Human neutrophil antigen and antibody studies: a Taiwanese experience

Authors

  • C.-C. Chu,

    1. Transfusion Medicine Laboratory, Department of Medical Research, Mackay Memorial Hospital, Taipei, Taiwan
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  • M. Lin

    1. Transfusion Medicine Laboratory, Department of Medical Research, Mackay Memorial Hospital, Taipei, Taiwan
    2. Immmunohematology Reference Laboratory, Mackay Memorial Hospital, Taipei, Taiwan
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  • 4A-S12-03

Chen-Chung Chu, Transfusion Medicine Laboratory, Department of Medical Research, Mackay Memorial Hospital, Taipei, Taiwan
E-mail: chucc@ms1.mmh.org.tw

Abstract

Neutrophil alloantibodies are clinically known to cause neonatal neutropenia and transfusion-related lung injuries. Furthermore, neutrophil autoantibodies are associated with autoimmune neutropenia. This article is a review on neutrophil alloantigen in the Taiwanese population, and case investigations related to allo/auto neutrophil antibodies over a period of 20 years in the immunohaematology reference laboratory of Mackay Memorial Hospital, Taiwan.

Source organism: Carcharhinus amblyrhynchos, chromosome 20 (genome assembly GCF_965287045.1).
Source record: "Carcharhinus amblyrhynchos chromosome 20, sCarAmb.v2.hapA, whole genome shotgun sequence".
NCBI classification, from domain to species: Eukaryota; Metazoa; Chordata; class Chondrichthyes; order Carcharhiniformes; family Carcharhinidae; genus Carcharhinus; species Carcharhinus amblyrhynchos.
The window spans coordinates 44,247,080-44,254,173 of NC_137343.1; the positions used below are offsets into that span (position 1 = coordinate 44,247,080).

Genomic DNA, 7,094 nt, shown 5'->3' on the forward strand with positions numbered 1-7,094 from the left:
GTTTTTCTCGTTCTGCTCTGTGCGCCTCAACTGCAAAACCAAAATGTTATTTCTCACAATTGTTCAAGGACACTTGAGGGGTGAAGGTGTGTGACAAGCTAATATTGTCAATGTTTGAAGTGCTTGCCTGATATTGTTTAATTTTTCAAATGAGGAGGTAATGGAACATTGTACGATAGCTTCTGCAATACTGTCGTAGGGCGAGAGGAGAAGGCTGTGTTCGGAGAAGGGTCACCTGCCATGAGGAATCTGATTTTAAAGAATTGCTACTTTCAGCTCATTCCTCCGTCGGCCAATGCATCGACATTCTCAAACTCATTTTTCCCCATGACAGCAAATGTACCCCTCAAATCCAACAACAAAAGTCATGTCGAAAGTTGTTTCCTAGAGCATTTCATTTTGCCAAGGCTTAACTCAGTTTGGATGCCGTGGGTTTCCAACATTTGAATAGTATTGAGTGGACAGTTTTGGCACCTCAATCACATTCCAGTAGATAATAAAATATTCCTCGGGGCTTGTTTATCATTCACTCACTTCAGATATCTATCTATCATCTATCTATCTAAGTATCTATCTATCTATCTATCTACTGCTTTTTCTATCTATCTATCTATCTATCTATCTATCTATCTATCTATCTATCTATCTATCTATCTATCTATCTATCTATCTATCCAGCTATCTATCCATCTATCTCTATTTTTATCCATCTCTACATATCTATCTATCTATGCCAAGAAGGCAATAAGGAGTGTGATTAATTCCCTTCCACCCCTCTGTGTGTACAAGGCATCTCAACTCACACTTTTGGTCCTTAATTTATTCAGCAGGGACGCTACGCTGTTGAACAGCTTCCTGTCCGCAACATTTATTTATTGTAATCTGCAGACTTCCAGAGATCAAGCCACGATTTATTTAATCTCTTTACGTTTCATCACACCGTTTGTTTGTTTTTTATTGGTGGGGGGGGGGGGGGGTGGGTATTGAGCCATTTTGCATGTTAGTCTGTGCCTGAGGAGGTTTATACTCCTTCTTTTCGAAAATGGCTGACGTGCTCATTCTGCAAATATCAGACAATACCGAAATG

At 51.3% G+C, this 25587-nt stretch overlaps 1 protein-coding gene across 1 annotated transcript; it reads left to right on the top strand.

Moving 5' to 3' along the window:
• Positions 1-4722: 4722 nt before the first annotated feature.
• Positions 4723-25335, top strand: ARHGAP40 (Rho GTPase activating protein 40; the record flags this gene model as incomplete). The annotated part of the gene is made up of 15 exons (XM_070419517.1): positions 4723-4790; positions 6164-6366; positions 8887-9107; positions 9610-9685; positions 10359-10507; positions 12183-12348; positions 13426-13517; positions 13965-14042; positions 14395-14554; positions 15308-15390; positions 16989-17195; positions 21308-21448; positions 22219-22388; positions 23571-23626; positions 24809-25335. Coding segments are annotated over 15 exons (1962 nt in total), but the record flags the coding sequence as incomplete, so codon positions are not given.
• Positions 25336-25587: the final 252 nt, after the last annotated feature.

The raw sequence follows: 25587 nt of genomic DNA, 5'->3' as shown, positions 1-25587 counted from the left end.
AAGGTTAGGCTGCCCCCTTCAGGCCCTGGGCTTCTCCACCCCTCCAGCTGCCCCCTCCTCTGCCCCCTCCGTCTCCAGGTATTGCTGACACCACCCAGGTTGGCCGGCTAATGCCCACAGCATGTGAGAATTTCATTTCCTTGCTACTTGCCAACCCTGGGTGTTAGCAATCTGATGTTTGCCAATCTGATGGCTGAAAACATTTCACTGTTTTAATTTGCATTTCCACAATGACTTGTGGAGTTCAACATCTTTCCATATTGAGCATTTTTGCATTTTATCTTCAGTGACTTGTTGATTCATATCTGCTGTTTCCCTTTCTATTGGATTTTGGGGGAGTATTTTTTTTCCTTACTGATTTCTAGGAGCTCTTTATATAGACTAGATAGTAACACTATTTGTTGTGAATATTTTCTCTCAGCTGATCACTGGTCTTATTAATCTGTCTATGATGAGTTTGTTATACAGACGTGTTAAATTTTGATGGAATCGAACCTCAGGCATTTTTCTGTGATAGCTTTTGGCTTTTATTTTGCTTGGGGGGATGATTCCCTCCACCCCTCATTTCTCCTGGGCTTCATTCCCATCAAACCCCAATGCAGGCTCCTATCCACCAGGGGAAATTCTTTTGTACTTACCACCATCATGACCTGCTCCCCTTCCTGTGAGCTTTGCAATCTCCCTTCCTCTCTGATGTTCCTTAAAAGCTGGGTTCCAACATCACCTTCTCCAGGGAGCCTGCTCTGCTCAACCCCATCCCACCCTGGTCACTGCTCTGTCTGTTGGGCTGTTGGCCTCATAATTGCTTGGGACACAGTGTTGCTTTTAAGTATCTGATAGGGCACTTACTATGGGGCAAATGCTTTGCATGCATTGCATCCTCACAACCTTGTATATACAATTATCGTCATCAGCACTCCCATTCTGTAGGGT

In Taiwanese populations, HNA-1a is more frequent than HNA-1b (90% and 50% respectively) and HNA-1c is not seen. Furthermore, the FcgRIIIb-deficient individual homozygous for FCGR3B gene deletion is estimated to be approximately 1 in 180 and is not as rare as previously thought.

Although mothers homozygous for either HNA-1a or HNA-1b are commonly found in Taiwan, the number of patients with neonatal neutropenia caused by HNA-1 alloantibodies is seldom seen. In a search among our previous laboratory requests of neonatal cases for granulocyte antibodies testing over a 10-year period, only four cases showed neutrophil alloantibodies in the mother and baby’s sera.

Lastly, primary autoimmune neutropenia among 51 children was retrospectively investigated. The study revealed that the specificity of the autoantibody was most commonly directed against HNA-1a. In addition, 31 cases were genotyped for HLA-DRB1 and -DQB1 genes. The HLA allele HLA-DQB1*05:03 was found to be associated with primary autoimmune neutropenia in Taiwan.

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